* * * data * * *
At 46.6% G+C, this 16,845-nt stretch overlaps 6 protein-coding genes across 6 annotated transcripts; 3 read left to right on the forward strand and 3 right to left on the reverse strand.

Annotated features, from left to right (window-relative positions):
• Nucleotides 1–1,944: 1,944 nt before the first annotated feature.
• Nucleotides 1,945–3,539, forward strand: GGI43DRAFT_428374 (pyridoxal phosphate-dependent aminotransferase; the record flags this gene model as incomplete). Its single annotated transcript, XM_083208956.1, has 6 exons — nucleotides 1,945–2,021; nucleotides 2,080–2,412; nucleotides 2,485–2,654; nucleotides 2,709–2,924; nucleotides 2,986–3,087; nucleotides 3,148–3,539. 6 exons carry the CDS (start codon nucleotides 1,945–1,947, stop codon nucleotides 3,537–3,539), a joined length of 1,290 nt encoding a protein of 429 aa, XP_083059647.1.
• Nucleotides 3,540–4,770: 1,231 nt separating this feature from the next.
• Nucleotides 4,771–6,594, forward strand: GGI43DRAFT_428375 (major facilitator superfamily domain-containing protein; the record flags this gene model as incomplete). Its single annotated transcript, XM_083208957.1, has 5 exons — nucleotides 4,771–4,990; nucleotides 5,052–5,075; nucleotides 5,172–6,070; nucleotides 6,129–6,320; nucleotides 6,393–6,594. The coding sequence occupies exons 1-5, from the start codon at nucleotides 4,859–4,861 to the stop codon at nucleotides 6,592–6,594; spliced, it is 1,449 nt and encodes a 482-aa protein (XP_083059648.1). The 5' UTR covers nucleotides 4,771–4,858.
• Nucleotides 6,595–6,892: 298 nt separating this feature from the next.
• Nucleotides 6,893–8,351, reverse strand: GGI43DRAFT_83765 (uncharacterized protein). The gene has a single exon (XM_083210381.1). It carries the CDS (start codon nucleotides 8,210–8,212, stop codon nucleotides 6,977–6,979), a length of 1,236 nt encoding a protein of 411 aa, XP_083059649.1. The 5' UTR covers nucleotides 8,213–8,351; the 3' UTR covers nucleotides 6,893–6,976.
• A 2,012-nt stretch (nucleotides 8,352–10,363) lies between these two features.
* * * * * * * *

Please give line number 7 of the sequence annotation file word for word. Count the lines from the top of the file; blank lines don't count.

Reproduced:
• Nucleotides 6,595–6,892: 298 nt separating this feature from the next.